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Acute kidney injury in neonates: from urine output to new biomarkers.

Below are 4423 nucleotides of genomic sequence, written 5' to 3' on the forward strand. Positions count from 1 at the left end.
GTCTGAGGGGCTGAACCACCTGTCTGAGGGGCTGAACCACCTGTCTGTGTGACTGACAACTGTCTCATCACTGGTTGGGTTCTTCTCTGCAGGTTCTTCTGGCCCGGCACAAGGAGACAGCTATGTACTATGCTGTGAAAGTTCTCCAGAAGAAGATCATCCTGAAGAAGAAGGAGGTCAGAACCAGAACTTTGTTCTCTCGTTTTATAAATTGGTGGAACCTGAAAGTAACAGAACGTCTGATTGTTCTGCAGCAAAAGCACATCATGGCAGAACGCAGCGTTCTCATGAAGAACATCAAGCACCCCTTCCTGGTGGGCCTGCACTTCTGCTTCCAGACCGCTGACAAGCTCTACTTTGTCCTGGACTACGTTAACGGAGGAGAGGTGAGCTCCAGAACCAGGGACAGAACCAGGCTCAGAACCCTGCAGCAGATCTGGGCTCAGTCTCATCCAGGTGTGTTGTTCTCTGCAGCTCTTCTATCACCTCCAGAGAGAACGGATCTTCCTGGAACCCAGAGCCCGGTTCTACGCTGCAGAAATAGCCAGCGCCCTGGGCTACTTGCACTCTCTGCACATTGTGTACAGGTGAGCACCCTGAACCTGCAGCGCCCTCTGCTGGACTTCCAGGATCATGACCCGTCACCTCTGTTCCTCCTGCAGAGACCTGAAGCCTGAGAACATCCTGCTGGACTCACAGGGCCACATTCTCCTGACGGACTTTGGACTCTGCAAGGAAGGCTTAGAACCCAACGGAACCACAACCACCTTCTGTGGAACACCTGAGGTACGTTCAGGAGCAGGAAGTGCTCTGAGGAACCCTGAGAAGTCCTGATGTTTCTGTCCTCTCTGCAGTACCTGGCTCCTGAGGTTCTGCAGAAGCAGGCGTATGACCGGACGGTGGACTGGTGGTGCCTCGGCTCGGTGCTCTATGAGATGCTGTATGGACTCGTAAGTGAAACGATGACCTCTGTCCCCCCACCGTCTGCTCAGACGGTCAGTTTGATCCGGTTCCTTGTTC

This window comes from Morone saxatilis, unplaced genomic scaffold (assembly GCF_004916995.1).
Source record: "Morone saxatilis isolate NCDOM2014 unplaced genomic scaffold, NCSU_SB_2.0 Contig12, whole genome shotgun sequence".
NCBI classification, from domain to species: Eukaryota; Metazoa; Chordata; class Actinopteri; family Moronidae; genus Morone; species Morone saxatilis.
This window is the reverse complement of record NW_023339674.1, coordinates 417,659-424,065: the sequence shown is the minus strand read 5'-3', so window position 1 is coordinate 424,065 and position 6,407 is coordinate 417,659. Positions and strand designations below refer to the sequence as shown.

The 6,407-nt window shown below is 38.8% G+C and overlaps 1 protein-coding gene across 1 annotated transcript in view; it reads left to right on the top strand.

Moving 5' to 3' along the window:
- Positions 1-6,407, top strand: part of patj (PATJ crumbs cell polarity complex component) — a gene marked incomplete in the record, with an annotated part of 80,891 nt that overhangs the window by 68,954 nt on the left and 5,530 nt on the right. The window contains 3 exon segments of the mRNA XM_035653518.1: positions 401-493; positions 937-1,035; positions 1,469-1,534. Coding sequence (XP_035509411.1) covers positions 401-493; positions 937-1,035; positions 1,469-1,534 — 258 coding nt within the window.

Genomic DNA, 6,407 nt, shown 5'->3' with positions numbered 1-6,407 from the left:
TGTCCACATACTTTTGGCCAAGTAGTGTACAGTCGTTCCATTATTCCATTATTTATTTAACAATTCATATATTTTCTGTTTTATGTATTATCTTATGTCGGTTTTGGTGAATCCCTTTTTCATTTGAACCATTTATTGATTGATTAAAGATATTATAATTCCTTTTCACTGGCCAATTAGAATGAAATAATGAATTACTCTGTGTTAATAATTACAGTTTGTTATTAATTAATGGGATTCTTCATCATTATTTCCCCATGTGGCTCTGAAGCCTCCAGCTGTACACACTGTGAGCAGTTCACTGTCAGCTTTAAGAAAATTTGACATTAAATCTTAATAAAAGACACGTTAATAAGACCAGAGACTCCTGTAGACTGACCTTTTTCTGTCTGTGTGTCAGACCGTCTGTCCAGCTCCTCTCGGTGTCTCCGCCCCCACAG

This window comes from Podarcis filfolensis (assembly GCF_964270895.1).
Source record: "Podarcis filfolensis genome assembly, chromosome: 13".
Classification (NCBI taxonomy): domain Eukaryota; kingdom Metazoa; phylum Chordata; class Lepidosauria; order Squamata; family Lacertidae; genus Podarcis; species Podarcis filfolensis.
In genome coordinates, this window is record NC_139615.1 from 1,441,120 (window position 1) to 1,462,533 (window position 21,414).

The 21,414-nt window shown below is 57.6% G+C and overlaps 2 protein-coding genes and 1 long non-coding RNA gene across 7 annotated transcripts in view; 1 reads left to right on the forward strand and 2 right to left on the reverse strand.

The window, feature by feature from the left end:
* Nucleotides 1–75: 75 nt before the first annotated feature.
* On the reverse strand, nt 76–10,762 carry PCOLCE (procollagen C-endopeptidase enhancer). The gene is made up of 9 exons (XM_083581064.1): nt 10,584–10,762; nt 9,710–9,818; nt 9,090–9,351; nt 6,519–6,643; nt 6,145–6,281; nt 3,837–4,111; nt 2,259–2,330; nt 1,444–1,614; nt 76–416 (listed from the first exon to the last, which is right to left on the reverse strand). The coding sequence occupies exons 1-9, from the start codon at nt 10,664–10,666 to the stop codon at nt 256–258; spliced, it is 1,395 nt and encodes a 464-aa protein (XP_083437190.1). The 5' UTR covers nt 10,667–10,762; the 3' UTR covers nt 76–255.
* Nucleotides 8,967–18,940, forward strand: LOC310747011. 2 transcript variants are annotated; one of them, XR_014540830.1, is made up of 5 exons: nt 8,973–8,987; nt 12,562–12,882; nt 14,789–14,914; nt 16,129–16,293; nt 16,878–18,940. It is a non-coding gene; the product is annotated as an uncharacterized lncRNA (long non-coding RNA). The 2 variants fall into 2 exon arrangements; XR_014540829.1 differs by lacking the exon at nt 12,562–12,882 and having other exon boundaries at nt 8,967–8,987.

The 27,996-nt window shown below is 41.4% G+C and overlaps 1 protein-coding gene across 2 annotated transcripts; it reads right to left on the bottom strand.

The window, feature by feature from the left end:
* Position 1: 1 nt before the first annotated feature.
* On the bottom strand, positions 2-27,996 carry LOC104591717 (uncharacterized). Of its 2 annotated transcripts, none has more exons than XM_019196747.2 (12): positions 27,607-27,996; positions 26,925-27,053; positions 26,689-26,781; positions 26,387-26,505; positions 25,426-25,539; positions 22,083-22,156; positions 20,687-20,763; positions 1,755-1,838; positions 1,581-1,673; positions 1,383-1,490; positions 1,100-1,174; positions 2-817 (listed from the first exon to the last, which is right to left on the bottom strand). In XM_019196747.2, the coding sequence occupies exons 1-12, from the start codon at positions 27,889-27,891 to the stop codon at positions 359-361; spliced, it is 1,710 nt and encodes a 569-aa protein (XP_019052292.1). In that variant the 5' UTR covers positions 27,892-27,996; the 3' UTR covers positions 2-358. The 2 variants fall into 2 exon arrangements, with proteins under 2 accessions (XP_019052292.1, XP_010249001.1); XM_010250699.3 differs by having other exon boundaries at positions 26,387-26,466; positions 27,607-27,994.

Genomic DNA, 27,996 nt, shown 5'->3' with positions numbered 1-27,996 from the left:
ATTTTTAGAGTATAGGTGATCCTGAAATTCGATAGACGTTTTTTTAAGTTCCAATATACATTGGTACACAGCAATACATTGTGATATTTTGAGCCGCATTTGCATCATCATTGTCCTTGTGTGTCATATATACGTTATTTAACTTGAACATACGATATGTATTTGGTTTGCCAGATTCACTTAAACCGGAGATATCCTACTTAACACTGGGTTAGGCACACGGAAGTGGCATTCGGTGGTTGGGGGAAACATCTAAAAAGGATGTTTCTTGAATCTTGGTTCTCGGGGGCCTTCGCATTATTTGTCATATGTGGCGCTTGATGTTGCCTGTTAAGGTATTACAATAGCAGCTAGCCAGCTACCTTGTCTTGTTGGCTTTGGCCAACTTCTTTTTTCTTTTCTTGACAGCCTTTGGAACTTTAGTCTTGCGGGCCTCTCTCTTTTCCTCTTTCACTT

In the past 10 years, great effort has been made to define and classify a common syndrome previously known as acute renal failure and now renamed "acute kidney injury (AKI)." Initially suggested and validated in adult populations, AKI classification was adapted to the pediatric population and recently has been modified for the neonatal population. Several studies have been performed in adults and older children using this consensus definition, leading to improvement in the knowledge of AKI incidence and epidemiology. In spite of these advances, the peculiar renal pathophysiology of critically ill newborn patients makes it difficult to interpret urine output (UO) and serum creatinine (SCr) levels in these patients to diagnose AKI. Also, new urine biomarkers have emerged as a possible alternative to diagnose early AKI in the neonatal population. In this review, we describe recent advances in neonatal AKI epidemiology, discuss difficulties in diagnosing AKI in newborns, and show recent advances in new AKI biomarkers and possible long-term consequences after AKI episode.

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